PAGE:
If you look in your mobile platform’s app store, there are quite a few sports apps which turn your smartphone or tablet in to a scoreboard or leaderboard for your favourite sporting events. Some of the scoreboard apps allow you to monitor a particular team’s games, view league ladders or see on-demand video of game highlights. Examples of these include the ScoreMobile apps; and the “Footy Now” / “League Now” apps for the AFL and NRL football leagues respectively; all of which are available on most of the main mobile platforms like iOS and Android.
Most of these apps are free or advertiser-funded and are written in conjunction with companies and other interests associated with the particular leagues or codes that these apps work with As well, they work via whatever Internet connection your device is using at the moment, whether it’s the Wi-Fi home network, the Wi-Fi hotspot at your favourite bar or the wireless broadband service that you device is associated with. But are they a useful download for your phone or tablet?
I would say that they provide a useful role for any sports followers, whether they watch the game on TV at home or their favourite bar or cafe; or go to the stadium to watch the game.
One key use for people who watch the game in a public place such as the stadium, a large outdoor screen in a square or a packed-out bar, is to have a “handheld scoreboard” that they can glance at Here, they may not see the scoreboard easily due to them being in the wrong seating position or being further back from the venue’s TV screen.
At home, you could be outside listening to the radio commentary on that small portable radio yet be able to check the scores at a glance. This may then be useful for knowing whether to head inside to see the action on TV and can be a boon when there is confusion in the commentary which can happen with some plays. Two best examples of such a confusing situation is a batsman hitting a run but being caught or run out in cricket or a scoring event (try, goal or touchdown) in a game of rugby, Australian Rules or American football which can be escalated to a higher scoring play.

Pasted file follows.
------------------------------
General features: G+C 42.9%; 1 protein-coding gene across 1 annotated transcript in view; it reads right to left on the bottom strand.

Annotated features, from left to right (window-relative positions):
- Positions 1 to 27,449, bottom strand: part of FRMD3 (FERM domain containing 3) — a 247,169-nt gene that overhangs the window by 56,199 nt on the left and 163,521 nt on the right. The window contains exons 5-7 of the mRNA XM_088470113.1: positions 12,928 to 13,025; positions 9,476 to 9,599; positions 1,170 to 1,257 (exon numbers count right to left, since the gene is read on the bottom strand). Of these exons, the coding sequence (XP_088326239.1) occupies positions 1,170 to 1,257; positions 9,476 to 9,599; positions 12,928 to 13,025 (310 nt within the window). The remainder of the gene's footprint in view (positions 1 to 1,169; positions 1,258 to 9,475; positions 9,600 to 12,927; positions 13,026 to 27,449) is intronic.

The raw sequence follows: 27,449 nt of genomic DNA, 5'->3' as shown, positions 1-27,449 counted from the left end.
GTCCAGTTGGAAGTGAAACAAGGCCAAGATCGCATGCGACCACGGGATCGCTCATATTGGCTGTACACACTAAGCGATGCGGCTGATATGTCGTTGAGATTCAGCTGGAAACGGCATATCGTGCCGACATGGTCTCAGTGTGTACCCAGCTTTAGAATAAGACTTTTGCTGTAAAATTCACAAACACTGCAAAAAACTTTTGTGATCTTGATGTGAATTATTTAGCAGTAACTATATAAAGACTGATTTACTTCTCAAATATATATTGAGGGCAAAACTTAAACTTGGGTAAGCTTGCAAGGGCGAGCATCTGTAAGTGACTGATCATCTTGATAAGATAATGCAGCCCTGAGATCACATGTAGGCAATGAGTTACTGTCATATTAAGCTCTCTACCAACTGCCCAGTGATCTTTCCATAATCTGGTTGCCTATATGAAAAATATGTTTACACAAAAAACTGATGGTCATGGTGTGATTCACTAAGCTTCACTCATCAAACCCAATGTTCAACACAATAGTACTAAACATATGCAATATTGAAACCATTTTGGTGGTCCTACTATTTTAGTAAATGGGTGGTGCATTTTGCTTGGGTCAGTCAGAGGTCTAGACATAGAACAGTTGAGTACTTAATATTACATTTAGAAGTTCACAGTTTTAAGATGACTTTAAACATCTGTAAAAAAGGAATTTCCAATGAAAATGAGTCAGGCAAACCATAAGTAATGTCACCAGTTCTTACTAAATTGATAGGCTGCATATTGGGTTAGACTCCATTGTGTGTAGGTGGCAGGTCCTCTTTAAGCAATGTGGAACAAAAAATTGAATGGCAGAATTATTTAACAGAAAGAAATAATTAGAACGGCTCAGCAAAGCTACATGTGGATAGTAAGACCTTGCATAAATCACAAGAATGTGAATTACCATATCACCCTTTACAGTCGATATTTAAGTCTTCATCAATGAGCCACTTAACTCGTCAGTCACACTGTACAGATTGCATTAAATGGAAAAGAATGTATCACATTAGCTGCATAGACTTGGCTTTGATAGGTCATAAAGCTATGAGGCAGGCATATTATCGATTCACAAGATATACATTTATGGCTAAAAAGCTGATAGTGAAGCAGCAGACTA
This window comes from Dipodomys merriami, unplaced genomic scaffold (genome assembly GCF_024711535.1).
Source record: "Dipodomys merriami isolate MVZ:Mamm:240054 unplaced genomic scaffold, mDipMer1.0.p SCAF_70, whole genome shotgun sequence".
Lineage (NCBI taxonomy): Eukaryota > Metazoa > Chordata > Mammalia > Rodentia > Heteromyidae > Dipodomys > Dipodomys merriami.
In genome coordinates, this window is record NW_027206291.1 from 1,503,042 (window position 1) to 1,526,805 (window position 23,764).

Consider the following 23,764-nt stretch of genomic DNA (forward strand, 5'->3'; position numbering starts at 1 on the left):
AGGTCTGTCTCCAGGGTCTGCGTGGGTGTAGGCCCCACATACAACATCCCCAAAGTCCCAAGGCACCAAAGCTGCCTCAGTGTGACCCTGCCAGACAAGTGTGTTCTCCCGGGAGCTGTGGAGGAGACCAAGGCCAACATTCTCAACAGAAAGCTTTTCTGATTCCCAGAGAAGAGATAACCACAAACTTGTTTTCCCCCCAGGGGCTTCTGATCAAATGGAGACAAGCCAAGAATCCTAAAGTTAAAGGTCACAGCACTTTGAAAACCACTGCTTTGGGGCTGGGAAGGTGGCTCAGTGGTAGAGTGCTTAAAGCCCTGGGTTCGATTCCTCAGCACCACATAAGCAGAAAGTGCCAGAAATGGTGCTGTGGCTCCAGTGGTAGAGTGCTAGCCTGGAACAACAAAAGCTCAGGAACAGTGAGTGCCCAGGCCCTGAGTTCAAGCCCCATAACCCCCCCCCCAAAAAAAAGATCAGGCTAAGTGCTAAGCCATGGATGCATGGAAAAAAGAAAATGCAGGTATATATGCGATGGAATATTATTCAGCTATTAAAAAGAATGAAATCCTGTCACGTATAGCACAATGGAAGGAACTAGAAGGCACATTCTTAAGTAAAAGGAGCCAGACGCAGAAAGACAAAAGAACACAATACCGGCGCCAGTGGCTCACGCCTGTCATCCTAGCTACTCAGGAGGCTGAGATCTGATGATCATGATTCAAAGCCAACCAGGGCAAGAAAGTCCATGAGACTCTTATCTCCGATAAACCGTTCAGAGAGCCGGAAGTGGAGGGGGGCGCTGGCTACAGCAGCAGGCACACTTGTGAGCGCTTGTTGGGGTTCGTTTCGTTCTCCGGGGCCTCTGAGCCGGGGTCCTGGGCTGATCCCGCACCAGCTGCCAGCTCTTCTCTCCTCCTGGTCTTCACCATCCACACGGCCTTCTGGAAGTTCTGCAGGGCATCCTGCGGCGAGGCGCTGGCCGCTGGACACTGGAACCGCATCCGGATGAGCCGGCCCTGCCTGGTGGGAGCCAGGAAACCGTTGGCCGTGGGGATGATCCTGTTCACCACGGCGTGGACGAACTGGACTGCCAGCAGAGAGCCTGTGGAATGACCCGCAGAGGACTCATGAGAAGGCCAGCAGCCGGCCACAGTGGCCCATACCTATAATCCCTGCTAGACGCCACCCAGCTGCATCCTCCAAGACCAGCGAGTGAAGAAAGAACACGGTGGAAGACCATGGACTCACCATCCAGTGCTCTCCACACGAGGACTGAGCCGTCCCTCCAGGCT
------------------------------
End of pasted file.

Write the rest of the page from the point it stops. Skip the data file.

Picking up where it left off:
For Australian readers, this could extend to you having a tablet computer showing the scores for the AFL or NRL Grand Final near the barbecue while you are cooking the meat for the Grand Final lunch.
These apps would also appeal to travellers and expats who like to follow their favourite matches while they are travelling. An example of this was a friend I know who had used one of these apps on his iPhone to follow a baseball game that was taking place in the US while he was over here in Australia. Similarly a Manchester United fan could follow that soccer team’s performance anywhere around the world even if there isn’t a TV broadcast of the games where they are.
For these apps to work properly, they need to have proper support for push notification but without placing too much strain on the device’s battery runtime. As well, these apps need to be able to work in a manner that doesn’t take over the processor power of these devices when they are just showing scores. As well, the data backend has to be synchronous to the scoreboard at the actual game in the same manner as what is expected for the TV scoreboard – a football goal appears on the mobile scoreboard app as soon as the pitch umpire declares that goal.
So whether you are an avid sports follower or just casually watch some sporting events like football finals or Grand-Prix car races, the mobile scoreboard apps do have a place on the smartphone and tablet devices.